When talking about the animals we raise, I often hear, “How do you do it all?” I’m startled at that question, because the reality is there isn’t much to do, so I thought maybe it would help to take you on a walk through my daily chores. As much as possible, I try to automate systems. Like most of us, I have a lot going on with homeschooling, house-wifing and small farming, so anything I can be hands off with is a help.
These photos were taken today. The average time to feed and care for all the animals on the property is under 30 minutes, with bursts of activity once per week for feeding hay. High capacity feeders are the key to sanity.
Even with the time spent moving hay once per week, we still average under 30 minutes per day. Here’s how.
At the end of the day before, I will have filled up a bucket of grains to bring in the house for overnight soaking for the pigs. I mix peas, oats, barley and kelp together, pour hot water over it and let it soak. To begin my daily chores, I take this bucket out and, at present, dump it on the ground. The pigs will root up the ground a bit, softening the top layer before I move the goats’ hay feeder over it. This system gives us a deep mulch planting area for the garden in spring. When snow falls, I’ll move their grain to a feeder and lose the benefit of churned up ground.
This is also the time I stop and look over the herd. It’s important to observe everyone daily for any changes that could indicate illness or injury. I can also observe heat cycles then (today was Wish’s turn!).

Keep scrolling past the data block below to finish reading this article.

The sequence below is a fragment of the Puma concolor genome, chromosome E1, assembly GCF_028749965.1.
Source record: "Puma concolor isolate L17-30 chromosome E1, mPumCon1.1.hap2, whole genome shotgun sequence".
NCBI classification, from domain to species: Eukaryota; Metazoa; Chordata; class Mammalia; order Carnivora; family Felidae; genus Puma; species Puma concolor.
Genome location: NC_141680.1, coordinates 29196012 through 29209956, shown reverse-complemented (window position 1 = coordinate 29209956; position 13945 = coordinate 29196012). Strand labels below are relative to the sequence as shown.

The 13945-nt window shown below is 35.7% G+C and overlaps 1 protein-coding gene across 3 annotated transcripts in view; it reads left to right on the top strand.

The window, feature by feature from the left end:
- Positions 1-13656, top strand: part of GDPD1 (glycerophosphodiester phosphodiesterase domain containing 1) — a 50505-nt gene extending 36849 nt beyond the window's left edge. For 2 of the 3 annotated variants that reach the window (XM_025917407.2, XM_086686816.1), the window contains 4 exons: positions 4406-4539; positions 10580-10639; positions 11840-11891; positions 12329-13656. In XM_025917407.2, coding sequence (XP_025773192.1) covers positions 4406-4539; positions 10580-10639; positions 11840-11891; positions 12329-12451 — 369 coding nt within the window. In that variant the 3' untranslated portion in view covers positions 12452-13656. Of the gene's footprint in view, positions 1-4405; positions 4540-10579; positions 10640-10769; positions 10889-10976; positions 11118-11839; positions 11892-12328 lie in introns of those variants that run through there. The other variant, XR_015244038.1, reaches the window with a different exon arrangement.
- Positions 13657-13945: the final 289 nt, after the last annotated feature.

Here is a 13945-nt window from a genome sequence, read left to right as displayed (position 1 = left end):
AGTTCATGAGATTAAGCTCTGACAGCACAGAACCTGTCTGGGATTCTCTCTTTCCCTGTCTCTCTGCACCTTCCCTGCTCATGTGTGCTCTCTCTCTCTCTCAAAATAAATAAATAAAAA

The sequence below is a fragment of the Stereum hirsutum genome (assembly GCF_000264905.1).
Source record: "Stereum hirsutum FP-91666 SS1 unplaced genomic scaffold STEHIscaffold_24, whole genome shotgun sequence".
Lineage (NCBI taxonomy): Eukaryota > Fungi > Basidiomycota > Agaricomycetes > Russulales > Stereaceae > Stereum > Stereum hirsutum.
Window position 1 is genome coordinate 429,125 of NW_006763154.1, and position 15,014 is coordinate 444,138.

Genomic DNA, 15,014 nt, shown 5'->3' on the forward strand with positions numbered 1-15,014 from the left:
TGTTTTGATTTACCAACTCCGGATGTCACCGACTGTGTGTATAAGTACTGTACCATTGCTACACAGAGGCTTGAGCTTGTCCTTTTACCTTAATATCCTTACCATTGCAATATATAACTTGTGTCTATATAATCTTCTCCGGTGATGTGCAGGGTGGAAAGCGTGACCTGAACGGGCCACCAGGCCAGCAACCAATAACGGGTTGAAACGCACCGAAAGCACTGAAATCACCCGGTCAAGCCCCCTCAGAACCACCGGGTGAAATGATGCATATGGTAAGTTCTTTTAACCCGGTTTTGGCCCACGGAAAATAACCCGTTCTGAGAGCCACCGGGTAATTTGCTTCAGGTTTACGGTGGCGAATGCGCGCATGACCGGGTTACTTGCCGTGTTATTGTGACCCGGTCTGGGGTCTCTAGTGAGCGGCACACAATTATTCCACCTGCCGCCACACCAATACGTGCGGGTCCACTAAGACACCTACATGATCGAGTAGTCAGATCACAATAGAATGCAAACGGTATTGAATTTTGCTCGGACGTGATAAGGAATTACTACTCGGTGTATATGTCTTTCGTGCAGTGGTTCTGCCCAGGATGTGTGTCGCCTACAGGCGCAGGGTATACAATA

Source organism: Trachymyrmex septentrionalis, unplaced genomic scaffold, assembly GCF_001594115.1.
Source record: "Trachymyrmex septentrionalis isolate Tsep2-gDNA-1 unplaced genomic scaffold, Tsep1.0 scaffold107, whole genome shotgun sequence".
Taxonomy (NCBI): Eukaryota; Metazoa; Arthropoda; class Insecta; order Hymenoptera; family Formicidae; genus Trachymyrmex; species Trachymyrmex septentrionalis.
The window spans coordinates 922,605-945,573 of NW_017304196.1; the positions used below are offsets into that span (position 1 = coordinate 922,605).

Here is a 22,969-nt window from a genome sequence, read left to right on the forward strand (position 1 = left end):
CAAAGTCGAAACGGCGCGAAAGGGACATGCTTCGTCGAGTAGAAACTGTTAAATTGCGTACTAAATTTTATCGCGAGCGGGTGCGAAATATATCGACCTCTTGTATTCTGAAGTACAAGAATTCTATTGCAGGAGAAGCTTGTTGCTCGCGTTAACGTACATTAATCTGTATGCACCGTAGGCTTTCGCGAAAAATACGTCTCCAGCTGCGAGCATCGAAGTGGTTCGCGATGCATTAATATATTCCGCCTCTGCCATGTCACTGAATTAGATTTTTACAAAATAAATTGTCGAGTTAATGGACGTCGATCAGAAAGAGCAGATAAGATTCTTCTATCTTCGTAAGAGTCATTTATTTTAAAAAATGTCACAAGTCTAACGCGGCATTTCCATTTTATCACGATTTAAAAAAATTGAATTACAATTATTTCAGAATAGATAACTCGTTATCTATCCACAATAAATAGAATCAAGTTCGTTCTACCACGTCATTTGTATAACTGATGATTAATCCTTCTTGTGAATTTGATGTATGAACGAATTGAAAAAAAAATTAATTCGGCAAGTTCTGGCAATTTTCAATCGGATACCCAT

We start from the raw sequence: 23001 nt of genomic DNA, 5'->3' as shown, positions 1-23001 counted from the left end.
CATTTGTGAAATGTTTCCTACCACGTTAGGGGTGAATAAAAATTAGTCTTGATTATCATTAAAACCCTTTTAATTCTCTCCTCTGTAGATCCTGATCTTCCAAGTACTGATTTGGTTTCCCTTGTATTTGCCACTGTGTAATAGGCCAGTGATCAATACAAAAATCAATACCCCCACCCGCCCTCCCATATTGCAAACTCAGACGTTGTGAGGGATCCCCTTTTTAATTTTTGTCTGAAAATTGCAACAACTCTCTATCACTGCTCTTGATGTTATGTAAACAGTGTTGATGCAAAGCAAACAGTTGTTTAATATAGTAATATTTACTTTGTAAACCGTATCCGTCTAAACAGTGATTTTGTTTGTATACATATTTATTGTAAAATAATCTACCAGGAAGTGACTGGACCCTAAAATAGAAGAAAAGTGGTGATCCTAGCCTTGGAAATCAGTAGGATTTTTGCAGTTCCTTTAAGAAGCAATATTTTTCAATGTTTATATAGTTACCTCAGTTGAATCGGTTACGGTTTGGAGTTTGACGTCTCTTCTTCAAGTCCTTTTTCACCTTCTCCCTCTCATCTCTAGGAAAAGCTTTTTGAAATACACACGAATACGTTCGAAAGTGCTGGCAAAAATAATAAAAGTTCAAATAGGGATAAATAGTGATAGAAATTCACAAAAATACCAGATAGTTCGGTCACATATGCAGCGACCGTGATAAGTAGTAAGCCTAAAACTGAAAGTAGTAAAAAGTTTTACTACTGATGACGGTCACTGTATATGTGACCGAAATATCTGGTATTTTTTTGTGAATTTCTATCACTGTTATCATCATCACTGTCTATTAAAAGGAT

Right next to where I feed the pigs grain, I have a hay feeder set up for the goats. Rob and I fill this up on the weekend when he’s home to help. I intentionally made this feeder with waste in mind. The goats will waste a lot, but the pigs will clean up the best of it and the rest will be left as deep mulch. Feeding once a week is a big timesaver, especially as snow comes.
From the feeding area, I walk through the garden and up to the goats’ shelter, which is where I feed some of the dogs. I check the goat mineral feeder and top off as needed with a lidded 5-gallon bucket I keep right next to the shelter. This deeply bedded shelter is what they get for winter. We don’t use heat lamps, lights or any other additions. I’ve found that feeding them outside of their shelter helps them develop the thick coats that will keep them warm through the coldest temperatures. You can see how thick their coats are here; they’ll do well this winter.
We have four LGDs on pasture right now. For the adults, we built a feeding station last year that we continue to use now. While we were feeding all raw for the first half of the year, we decided, regretfully, to go back to a kibble/raw combo until we can ramp up production of meat here on-farm. This saves a tremendous amount of time but I miss feeding them food I felt good about.
The adults have a 25-pound autofeeder that we fill up every 1-2 weeks. I walk right by this on my way to the pigs so I simply check it and go back later to fill up if needed. Whenever we have raw, we put it in this feeding station so the dogs can eat without pressure from the pigs, who also like any kind of meat.